We are, no surprise, driving much less than we did before the pandemic. A recent KPMG study estimates that America’s new work-from-home culture will reduce miles driven this year by 270 billion. The study also forecasts that, even after a COVID-19 vaccine becomes widely available, we’ll continue to drive less for years to come. This will result in changes that are good, not-so-good and, as yet, unknown.
On the good side, less petroleum will be consumed, with a corresponding decrease in greenhouse gas emissions. Fewer traffic accidents, injuries and fatalities – among people as well as road-crossing critters – will occur. Insurance premiums will decrease; some carriers have already sent out rebate checks. And cars will last even longer – not only as a result of less usage, but also because of ever-improving quality, reliability, and durability.
On the not-so-good side, for the auto industry, at least, we will be buying fewer new cars and light trucks. Dealerships and independent service facilities will likely have less repair and maintenance work. Tire manufacturers will see their sales decline, although this trend may be mitigated somewhat by the advent of EVs – their higher curb weights tend to hasten tread wear.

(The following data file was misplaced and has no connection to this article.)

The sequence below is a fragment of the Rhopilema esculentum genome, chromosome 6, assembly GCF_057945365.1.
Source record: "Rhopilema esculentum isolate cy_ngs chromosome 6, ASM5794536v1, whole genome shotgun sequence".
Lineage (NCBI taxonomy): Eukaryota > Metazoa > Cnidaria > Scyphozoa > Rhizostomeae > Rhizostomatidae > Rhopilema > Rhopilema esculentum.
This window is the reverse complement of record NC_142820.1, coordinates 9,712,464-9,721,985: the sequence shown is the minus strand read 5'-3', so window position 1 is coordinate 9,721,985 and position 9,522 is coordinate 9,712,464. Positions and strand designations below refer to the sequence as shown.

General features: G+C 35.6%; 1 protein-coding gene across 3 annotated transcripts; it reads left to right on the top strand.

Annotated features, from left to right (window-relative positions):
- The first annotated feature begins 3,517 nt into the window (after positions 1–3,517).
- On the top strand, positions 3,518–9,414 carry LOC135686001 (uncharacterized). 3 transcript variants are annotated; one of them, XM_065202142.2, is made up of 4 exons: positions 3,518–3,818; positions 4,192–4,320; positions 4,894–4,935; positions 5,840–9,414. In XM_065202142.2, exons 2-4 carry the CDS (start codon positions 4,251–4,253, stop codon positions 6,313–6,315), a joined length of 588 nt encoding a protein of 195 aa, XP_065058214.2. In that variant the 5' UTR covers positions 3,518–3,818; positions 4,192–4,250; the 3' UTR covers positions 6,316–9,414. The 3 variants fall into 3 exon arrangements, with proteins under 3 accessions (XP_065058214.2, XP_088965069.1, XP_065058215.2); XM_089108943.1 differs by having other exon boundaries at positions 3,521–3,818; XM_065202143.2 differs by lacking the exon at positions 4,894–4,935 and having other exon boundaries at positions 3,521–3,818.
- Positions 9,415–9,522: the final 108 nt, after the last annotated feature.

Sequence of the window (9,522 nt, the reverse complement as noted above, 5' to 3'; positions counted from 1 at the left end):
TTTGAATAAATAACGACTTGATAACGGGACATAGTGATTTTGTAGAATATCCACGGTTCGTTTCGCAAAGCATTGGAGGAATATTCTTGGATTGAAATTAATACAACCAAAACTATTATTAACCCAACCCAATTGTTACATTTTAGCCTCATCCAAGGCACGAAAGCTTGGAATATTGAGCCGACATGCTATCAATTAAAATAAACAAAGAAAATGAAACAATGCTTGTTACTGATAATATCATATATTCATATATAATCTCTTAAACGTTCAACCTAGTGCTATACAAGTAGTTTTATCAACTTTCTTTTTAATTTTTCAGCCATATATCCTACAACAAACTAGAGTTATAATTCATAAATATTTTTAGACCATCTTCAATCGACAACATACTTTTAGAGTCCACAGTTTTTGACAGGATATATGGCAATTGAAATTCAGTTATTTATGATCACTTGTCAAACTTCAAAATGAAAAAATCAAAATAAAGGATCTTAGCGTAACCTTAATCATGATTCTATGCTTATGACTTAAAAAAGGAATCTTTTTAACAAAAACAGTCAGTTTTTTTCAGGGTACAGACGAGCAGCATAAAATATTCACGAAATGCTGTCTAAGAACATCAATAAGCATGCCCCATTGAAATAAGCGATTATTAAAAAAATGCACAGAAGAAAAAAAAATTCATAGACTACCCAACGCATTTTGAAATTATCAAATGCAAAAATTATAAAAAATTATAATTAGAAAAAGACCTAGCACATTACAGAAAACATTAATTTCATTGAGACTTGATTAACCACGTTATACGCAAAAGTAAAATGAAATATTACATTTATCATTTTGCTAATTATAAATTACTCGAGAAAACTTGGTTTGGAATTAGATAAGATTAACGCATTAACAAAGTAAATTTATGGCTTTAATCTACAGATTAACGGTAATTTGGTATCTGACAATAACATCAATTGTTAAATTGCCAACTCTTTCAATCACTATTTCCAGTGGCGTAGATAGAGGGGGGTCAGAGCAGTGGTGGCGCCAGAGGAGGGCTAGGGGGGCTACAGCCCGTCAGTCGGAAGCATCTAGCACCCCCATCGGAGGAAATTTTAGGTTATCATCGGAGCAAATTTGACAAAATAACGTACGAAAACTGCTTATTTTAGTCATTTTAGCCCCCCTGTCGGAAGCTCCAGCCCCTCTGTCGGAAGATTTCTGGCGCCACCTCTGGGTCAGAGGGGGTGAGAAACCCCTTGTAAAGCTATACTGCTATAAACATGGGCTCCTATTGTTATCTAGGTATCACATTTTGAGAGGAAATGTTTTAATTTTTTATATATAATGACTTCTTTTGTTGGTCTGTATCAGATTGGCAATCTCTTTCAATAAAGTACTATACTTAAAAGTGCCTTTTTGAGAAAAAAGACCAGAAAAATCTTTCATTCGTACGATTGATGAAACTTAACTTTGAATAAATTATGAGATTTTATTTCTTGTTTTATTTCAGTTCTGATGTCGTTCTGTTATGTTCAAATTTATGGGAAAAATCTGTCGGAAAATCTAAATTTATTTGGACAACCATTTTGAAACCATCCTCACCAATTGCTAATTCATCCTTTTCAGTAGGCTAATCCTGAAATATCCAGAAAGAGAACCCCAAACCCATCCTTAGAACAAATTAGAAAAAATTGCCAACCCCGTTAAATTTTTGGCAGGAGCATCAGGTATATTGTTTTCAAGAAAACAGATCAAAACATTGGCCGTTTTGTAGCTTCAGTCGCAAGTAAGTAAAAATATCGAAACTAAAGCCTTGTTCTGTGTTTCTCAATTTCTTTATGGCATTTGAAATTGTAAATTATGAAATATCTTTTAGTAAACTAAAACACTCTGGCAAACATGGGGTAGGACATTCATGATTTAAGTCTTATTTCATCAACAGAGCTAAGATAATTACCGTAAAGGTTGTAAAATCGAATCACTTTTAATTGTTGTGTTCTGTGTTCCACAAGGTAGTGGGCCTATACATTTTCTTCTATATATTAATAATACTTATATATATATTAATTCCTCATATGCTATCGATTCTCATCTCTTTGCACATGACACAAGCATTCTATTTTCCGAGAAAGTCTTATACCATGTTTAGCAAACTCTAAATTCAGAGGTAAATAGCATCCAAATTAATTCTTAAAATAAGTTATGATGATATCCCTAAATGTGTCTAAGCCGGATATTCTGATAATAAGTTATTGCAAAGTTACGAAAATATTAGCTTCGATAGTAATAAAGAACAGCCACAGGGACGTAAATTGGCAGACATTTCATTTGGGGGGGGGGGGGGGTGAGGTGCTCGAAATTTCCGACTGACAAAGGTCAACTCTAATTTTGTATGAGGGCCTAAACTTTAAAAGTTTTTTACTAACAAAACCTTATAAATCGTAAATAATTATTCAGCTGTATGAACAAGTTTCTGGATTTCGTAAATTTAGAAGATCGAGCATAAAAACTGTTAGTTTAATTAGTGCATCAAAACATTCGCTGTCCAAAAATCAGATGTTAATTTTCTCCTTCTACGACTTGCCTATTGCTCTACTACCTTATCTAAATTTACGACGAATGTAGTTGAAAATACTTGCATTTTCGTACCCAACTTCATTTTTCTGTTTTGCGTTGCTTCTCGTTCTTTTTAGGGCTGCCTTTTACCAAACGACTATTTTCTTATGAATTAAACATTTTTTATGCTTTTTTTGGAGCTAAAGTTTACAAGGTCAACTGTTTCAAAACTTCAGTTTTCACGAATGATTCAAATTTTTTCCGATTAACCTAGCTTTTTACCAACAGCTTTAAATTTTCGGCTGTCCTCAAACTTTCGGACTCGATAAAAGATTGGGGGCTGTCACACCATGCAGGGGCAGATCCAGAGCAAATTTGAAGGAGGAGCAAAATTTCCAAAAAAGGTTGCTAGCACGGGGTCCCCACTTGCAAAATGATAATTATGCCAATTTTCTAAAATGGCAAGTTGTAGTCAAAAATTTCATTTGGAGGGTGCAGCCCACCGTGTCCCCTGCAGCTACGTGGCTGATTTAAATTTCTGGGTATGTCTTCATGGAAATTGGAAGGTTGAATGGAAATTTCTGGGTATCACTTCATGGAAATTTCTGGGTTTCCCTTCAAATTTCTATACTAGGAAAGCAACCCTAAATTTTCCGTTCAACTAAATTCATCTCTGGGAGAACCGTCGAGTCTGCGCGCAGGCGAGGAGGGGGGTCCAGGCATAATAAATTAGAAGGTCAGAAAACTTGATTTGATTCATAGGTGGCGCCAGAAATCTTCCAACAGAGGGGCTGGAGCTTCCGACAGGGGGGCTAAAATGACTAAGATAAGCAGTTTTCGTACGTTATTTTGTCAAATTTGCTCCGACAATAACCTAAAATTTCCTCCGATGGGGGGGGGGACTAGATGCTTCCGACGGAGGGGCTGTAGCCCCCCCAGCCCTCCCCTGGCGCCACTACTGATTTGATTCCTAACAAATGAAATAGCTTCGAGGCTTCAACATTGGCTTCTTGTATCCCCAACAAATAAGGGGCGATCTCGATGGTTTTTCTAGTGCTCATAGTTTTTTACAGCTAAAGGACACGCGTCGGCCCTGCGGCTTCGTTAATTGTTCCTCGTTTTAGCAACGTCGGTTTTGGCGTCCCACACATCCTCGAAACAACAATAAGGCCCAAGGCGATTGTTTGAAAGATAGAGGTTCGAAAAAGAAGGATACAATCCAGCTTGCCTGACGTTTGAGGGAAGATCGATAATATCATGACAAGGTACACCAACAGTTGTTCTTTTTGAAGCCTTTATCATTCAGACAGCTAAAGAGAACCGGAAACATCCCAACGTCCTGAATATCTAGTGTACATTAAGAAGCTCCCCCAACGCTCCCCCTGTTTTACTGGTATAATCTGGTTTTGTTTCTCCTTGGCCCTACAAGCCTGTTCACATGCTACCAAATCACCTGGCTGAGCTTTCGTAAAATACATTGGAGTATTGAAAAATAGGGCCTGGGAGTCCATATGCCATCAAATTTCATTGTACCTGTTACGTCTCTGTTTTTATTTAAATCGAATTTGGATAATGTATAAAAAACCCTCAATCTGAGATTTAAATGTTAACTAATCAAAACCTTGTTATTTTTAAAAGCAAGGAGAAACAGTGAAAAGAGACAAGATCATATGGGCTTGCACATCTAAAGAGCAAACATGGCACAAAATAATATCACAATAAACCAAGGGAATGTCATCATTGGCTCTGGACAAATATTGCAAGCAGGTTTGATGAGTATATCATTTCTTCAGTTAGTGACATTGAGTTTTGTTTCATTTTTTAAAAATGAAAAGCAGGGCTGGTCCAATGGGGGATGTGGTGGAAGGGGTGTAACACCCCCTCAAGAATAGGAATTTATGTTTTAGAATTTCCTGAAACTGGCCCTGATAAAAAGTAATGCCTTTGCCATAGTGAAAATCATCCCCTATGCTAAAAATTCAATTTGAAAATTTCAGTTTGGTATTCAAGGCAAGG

The unknown changes include potential psychological ripple effects. Driving, after all, is an elemental dimension of American life. We are not accustomed to going days (or weeks) without pressing an accelerator pedal. Working from home, having everything from groceries to prescriptions to dinner delivered, and taking fewer road trips for leisure and business all mean that the relationships we have with our cars have been altered.
Automotive marketers are evolving their messaging to reflect the new realities. A current Infiniti advertisement prods us to get out and drive, with the tagline “Day Trips Are Better Than Daydreams.” Mazda’s latest TV spots tout their “Rediscover the Road” sales event.
For some of us, driving will remain a passion and a tonic. An occasional early-evening spin into the sunset may be the only time behind the wheel these days. We savor every mile, because now we’re driving purely for pleasure, rather than out of necessity. Perhaps driving will revert to being more like it was (around the time of a prior pandemic) a century ago: a joyous diversion, an escape from the worries of the moment, and a celebration of the symbiosis of human and machine.